Forgive the complete ignorance. I am not a fiddler or builder but interested in other acoustic stringed instruments. I am wondering if anyone has any experience with a cedar or redwood topped fiddle? It seems these are never built and I wondered what the reason was. Just trying to get some basic info. I love spruce instruments but wondered about anyone experimenting with other soundboard woods. Thx
There's a guy here on the Hangout who uses unusual woods.
I'd venture to say, spruce and maple likely have the desired tonal qualities to make the particular notes available from the fiddle.
I have used western red cedar once for a violin top. It turned out to be to flexible to maintain the arch. This in turn caused the neck to warp the top plate. The instrument would not stay in tune. Replacement of the top plate corrected the problems. The plate was replaced with Engelmann spruce.
I have never tried Redwood for a top plate.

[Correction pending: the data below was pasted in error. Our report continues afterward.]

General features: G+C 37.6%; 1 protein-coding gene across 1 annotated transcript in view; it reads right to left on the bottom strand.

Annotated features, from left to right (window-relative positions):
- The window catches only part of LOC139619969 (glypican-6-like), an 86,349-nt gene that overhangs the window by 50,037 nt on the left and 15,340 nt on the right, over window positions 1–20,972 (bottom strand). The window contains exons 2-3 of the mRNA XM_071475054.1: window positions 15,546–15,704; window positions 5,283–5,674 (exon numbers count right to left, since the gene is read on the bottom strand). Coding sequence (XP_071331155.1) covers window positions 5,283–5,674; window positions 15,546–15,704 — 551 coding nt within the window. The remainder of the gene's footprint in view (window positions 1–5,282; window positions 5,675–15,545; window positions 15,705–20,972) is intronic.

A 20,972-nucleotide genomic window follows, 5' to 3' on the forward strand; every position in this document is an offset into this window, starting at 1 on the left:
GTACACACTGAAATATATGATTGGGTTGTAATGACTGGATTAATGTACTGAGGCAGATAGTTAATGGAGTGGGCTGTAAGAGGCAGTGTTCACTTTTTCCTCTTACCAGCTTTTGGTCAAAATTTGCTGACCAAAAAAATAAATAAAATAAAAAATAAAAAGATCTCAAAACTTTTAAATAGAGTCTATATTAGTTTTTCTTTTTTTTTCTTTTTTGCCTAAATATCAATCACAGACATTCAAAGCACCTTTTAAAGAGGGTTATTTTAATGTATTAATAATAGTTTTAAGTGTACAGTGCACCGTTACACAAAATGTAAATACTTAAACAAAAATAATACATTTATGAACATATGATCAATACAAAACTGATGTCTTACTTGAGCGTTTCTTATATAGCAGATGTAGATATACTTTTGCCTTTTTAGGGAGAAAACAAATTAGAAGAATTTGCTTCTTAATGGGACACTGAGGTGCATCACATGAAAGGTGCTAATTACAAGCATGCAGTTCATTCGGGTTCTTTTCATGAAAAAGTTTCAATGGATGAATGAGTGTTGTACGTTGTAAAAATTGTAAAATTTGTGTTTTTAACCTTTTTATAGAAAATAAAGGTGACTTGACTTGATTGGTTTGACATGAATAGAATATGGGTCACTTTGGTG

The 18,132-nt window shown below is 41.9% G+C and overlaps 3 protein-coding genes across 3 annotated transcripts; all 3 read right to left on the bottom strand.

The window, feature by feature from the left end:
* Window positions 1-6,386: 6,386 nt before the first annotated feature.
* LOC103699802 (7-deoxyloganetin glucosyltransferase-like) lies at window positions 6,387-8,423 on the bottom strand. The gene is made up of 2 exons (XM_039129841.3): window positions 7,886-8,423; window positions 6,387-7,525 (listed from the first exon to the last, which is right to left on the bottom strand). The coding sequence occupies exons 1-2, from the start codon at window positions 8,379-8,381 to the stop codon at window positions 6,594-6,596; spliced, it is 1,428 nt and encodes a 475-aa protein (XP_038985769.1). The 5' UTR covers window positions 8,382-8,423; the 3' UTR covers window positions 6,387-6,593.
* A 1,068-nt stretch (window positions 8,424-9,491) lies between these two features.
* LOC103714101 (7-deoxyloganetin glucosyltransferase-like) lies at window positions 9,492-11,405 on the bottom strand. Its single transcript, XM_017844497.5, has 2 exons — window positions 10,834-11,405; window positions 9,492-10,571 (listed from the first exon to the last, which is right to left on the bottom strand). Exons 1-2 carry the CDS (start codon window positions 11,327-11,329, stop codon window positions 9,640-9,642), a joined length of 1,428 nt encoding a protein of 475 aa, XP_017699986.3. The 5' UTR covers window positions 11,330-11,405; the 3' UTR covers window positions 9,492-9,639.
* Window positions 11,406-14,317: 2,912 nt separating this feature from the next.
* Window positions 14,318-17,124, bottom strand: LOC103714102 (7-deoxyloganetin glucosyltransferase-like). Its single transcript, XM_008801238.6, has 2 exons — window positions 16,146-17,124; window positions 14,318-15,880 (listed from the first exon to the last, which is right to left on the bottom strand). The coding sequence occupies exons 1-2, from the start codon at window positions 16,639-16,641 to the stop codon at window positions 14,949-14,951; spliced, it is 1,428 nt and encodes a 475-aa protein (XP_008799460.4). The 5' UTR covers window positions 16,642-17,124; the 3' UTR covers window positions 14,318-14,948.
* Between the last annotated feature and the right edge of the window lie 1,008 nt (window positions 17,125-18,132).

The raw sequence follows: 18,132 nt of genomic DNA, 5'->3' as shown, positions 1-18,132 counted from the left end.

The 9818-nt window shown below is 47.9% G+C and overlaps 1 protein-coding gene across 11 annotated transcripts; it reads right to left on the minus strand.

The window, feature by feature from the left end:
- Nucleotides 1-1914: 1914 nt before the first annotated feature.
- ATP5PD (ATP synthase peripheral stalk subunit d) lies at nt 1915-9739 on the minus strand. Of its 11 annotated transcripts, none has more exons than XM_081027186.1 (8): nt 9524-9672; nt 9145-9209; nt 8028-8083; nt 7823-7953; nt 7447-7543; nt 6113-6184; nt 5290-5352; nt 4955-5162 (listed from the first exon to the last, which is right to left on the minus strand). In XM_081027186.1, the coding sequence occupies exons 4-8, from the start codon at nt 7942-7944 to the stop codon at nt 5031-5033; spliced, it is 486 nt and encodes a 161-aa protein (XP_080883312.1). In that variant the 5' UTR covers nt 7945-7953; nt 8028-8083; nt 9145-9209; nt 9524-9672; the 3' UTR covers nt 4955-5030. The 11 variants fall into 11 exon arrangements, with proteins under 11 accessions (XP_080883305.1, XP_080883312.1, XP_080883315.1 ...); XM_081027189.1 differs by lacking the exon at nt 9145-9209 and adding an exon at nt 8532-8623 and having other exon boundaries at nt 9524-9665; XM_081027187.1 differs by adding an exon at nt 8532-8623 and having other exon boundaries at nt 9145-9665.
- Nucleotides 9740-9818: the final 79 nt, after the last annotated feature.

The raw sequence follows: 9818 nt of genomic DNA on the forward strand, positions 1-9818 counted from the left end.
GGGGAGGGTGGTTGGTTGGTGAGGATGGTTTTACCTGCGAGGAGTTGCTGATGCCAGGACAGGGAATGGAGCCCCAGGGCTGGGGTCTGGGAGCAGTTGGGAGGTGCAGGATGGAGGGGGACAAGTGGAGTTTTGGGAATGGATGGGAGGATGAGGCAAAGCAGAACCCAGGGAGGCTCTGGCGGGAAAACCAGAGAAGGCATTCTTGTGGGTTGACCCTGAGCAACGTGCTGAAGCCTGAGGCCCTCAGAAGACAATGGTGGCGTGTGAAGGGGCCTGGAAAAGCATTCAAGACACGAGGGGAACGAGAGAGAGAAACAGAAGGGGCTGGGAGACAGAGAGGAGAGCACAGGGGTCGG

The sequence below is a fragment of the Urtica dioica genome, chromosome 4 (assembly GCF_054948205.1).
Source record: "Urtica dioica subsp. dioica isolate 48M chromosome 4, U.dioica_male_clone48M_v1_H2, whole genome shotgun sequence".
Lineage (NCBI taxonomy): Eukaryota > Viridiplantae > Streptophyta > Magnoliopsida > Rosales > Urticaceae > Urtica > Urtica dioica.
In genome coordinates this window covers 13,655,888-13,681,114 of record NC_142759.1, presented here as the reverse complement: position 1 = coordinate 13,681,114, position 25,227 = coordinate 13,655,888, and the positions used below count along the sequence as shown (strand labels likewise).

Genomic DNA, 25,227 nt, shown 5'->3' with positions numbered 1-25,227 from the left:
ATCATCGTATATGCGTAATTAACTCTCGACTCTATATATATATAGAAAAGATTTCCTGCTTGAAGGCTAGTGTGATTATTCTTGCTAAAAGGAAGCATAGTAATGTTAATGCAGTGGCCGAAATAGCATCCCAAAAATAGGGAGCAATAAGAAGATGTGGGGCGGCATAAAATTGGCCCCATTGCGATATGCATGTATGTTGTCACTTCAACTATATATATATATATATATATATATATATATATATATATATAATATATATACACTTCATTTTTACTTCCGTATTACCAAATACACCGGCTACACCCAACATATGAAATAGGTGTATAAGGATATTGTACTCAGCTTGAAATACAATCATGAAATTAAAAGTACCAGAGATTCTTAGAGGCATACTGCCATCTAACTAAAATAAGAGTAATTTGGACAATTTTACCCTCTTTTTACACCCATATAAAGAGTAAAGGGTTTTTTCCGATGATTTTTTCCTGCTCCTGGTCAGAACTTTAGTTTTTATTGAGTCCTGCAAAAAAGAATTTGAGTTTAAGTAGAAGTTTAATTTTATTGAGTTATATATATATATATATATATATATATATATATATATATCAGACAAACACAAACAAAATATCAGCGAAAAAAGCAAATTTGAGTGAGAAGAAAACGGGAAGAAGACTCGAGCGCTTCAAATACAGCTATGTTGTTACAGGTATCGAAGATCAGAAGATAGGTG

I have played a fiddle made largely from cherry and also one made largely from walnut, both built by friends. They were very attractive and sounded good to me, an old hack fiddler. But I have no idea whether they would cut the mustard for top-notch fiddlers or those playing in philharmonics.
If you talk to luthiers about this they tend to stick for the most part with "tried and true" materials and techniques. My suspicion is that there simply isn't a demand for things that will be considered non-traditional. And if they're going to spend a month or so making an instrument they don't want to make something that could have a very limited market.
Old world builders didn't have access to western red cedar or redwood. They also didn't have Adirondack, Red, Sitka or Engleman spruce or big leaf maple, all of which are prized by today's luthiers.
WRC always has a very straight, tight grain. A lot of redwood does too. I have six instruments custom built with these woods - two mandolins, a 10 string mandola, octave mandolin, a 10 string mandocello and a 10 string Hardanger viola.
The all have a remarkably resonant, rich, mellow tone. I consider them all superior to my spruce topped instruments. This is likely at least as much due to the custom builders I've worked with as the selection of wood.
I have seen other people use red cedar with goo results, again taste is involved, some like a dark tone some like the bright, a lot of variables involved with instruments